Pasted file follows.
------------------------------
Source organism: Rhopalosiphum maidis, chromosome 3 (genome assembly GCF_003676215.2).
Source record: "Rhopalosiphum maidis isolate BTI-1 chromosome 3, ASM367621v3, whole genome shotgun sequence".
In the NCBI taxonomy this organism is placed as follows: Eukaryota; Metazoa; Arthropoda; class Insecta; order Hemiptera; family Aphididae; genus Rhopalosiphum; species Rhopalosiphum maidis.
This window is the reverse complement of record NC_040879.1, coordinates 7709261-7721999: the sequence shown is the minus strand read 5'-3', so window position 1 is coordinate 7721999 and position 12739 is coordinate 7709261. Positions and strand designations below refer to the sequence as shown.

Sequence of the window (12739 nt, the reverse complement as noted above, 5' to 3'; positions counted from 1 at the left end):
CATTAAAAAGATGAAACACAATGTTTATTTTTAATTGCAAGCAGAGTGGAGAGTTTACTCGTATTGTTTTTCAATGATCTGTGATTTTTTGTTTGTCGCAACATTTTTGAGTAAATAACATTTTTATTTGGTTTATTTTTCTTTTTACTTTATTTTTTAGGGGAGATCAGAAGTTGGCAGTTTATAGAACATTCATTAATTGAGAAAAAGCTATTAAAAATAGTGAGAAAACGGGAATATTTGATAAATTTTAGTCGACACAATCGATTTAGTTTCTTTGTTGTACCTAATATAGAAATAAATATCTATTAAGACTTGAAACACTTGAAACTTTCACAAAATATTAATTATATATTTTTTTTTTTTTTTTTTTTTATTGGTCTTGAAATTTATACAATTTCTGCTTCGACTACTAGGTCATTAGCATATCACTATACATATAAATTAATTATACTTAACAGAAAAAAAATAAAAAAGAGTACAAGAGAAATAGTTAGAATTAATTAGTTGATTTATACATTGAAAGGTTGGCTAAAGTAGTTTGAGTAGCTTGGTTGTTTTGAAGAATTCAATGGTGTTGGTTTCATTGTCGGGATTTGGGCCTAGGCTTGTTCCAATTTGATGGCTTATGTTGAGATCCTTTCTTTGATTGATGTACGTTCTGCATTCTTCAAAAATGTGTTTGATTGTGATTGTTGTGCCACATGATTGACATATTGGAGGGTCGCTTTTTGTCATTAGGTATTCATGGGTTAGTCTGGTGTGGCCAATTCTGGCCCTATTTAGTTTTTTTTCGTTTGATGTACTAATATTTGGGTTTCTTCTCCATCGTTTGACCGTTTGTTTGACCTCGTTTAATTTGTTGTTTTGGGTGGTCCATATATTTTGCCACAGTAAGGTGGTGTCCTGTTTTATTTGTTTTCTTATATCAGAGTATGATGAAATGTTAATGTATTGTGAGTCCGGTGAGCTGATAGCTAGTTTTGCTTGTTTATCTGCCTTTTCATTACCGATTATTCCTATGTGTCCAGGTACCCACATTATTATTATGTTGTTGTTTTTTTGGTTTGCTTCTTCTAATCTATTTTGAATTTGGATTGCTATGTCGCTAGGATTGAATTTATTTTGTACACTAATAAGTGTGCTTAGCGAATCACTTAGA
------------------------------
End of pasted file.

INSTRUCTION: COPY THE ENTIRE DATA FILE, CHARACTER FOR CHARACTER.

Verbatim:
Source organism: Rhopalosiphum maidis, chromosome 3 (genome assembly GCF_003676215.2).
Source record: "Rhopalosiphum maidis isolate BTI-1 chromosome 3, ASM367621v3, whole genome shotgun sequence".
In the NCBI taxonomy this organism is placed as follows: Eukaryota; Metazoa; Arthropoda; class Insecta; order Hemiptera; family Aphididae; genus Rhopalosiphum; species Rhopalosiphum maidis.
This window is the reverse complement of record NC_040879.1, coordinates 7709261-7721999: the sequence shown is the minus strand read 5'-3', so window position 1 is coordinate 7721999 and position 12739 is coordinate 7709261. Positions and strand designations below refer to the sequence as shown.

Sequence of the window (12739 nt, the reverse complement as noted above, 5' to 3'; positions counted from 1 at the left end):
CATTAAAAAGATGAAACACAATGTTTATTTTTAATTGCAAGCAGAGTGGAGAGTTTACTCGTATTGTTTTTCAATGATCTGTGATTTTTTGTTTGTCGCAACATTTTTGAGTAAATAACATTTTTATTTGGTTTATTTTTCTTTTTACTTTATTTTTTAGGGGAGATCAGAAGTTGGCAGTTTATAGAACATTCATTAATTGAGAAAAAGCTATTAAAAATAGTGAGAAAACGGGAATATTTGATAAATTTTAGTCGACACAATCGATTTAGTTTCTTTGTTGTACCTAATATAGAAATAAATATCTATTAAGACTTGAAACACTTGAAACTTTCACAAAATATTAATTATATATTTTTTTTTTTTTTTTTTTTTATTGGTCTTGAAATTTATACAATTTCTGCTTCGACTACTAGGTCATTAGCATATCACTATACATATAAATTAATTATACTTAACAGAAAAAAAATAAAAAAGAGTACAAGAGAAATAGTTAGAATTAATTAGTTGATTTATACATTGAAAGGTTGGCTAAAGTAGTTTGAGTAGCTTGGTTGTTTTGAAGAATTCAATGGTGTTGGTTTCATTGTCGGGATTTGGGCCTAGGCTTGTTCCAATTTGATGGCTTATGTTGAGATCCTTTCTTTGATTGATGTACGTTCTGCATTCTTCAAAAATGTGTTTGATTGTGATTGTTGTGCCACATGATTGACATATTGGAGGGTCGCTTTTTGTCATTAGGTATTCATGGGTTAGTCTGGTGTGGCCAATTCTGGCCCTATTTAGTTTTTTTTCGTTTGATGTACTAATATTTGGGTTTCTTCTCCATCGTTTGACCGTTTGTTTGACCTCGTTTAATTTGTTGTTTTGGGTGGTCCATATATTTTGCCACAGTAAGGTGGTGTCCTGTTTTATTTGTTTTCTTATATCAGAGTATGATGAAATGTTAATGTATTGTGAGTCCGGTGAGCTGATAGCTAGTTTTGCTTGTTTATCTGCCTTTTCATTACCGATTATTCCTATGTGTCCAGGTACCCACATTATTATTATGTTGTTGTTTTTTTGGTTTGCTTCTTCTAATCTATTTTGAATTTGGATTGCTATGTCGCTAGGATTGAATTTATTTTGTACACTAATAAGTGTGCTTAGCGAATCACTTAGA